The entire Barclay’s Center/Flatbush neighborhood is up for sale, actually, as all the mom and pop store owners swoon at the sight of restaurateurs and boutique owners waving fistfuls of dollars at these aging entrepreneurs, who bravely stuck it out in Brooklyn through the lean years.
Triangle Sports has been in business for 96 years. It is an anomaly in today’s big-box world. It is a creaky, multi-level, place with a sagging staircase and dusty shelves, where you can still buy a fishing license. Or get fitted for Red Wing work boots.
Or buy a kid’s first baseball glove.
Was it really 20 years ago that I eagerly climbed Triangle’s stairs to their baseball department, to inspect their rows of Rawlings, Wilsons, Mizunos and MacGregors? My quest: a first baseball glove for my five year old son, who suddenly, unexpectedly and happily professed a love of all things baseball and, specifically, all things Yankees.
I asked the clerk to see his offerings for a righthanded little kid and, understandably, he showed me a collection of little plastic gloves. Toy gloves.
These would not do. “What do you have that’s a little, uh, better?” I asked. He drew me aside. “Why spend the money until you know your kid is really into baseball?” he said, not unreasonably.
I wanted the good stuff. He walked over to another row of gloves. They were Rawlings, tiny little butter-soft Rawlings fielder’s gloves. They looked like miniature pro models.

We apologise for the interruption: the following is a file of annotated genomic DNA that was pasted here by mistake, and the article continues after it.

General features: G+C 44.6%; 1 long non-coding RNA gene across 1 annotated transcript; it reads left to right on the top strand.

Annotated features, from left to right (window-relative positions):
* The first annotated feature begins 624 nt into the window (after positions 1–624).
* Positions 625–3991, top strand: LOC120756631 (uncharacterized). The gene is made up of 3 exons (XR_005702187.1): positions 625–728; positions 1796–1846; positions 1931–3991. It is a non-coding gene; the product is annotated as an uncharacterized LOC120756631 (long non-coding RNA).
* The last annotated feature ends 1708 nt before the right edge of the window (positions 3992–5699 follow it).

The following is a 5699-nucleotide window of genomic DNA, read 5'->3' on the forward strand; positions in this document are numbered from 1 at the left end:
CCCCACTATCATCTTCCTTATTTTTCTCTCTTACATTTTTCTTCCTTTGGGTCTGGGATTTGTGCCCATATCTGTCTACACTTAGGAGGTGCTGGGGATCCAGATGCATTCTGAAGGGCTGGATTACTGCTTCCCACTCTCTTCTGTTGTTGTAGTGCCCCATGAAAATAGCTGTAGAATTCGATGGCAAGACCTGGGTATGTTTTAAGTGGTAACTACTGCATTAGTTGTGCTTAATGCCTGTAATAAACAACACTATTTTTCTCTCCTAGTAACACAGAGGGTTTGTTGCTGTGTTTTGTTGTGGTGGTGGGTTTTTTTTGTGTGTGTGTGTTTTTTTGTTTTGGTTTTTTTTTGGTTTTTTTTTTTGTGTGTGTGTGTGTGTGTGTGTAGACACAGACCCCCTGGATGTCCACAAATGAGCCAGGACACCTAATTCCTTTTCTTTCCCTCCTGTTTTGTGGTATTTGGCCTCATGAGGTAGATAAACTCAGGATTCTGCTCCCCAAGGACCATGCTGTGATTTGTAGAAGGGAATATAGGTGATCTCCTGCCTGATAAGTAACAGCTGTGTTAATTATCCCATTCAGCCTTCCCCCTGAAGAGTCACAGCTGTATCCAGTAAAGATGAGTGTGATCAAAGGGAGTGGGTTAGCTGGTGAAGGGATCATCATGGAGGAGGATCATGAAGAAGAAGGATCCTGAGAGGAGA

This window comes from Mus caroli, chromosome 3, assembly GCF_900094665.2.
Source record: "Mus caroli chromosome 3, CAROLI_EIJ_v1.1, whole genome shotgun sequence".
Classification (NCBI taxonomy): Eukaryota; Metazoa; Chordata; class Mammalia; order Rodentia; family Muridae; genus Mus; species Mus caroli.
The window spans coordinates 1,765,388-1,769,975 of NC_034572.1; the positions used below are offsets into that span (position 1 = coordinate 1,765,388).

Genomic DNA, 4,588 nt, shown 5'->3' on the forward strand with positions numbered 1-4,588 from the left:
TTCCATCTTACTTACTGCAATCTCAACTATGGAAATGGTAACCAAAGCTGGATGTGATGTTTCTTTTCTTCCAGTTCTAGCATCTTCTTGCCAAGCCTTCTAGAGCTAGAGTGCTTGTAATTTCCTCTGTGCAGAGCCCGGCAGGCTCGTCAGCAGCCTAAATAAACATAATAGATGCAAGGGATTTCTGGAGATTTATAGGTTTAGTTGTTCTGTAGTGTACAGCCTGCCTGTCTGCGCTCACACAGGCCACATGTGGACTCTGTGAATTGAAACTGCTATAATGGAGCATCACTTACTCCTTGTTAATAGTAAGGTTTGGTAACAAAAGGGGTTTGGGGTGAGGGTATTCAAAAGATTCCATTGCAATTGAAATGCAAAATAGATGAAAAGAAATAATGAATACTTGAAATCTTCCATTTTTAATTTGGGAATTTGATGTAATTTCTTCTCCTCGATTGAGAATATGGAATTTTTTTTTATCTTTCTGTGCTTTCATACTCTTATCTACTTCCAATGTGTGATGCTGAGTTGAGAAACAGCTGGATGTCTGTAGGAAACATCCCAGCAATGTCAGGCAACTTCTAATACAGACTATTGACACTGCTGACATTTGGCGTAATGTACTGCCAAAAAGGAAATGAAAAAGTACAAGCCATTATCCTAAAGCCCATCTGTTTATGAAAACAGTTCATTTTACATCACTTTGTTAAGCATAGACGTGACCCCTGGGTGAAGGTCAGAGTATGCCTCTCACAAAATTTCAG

I suppose it was an extravagance, but this was the only one that would do. “I’ll take it,” I said.
My son was overjoyed. He rarely took it off. We played catch with a real hard ball (under-handed) for hour after hour in Prospect Park and, in years to come, he and his friends joined the 78th Pct. Little League. His second team (age 7): The Wormy Pizzerias. Don’t ask. They had a “real” name, but the goofy little kids on the team re-named it Wormy Pizzerias. Those first years there were errors aplenty, lots of laughter, and parental bonding. And, in congruence with those Park Slope years, his teams were made up of rich kids, poor kids, and kids in-between.
Over time, the kids grew and got better and stronger. Their tiny little baseball bats were shelved for bigger, sleeker models and they hit the ball with real pop.
And, of course, their gloves got bigger too. But I still kept that first Rawlings, along with his first pair of little rubber cleats, no bigger than the palm of my hand. Did he really scoot ’round the bases in these tiny Nikes? I have them, to this day, in a red plastic shopping bag from Eagle Provisions, the old Polish supermarket on Fifth Avenue and 17th Street, in the South Slope.
So Triangle Sports is selling their store, after 96 years. Maybe it will be to one of the high-profile celebrity chefs reportedly sniffing out locations across from the new sports arena. Maybe it will be to the owner of a new mega screen sports bar, who hope to catch the pre- and post-game crowds that will mill about and spend money. Maybe it will be to a high-rise condo developer.
Freddy’s bar is gone, moved to a new location in the South Slope. City Lighting is gone. The tile and flooring store is gone. The Pintchik family, who own the paint and hardware stores of the same name, are landlords for many desirable, nearby, Flatbush area properties and are supposedly wheeling and dealing. It’s a new land rush. The old makes way for the new. And, as every Real New Yorker knows, the City is always a work-in-progress. “Change” is the only constant.
And yet. Some things do not change, some things are perennial. Again, there are buds on the trees, kids in the Park and carefree laughter. They practice their fielding, in advance of the new Little League season.
Once upon a time, in just such a springtime, a young father bought his little boy his first real Rawlings at a creaky little mom-and-pop store on Flatbush Avenue, and there was sweetness in the air.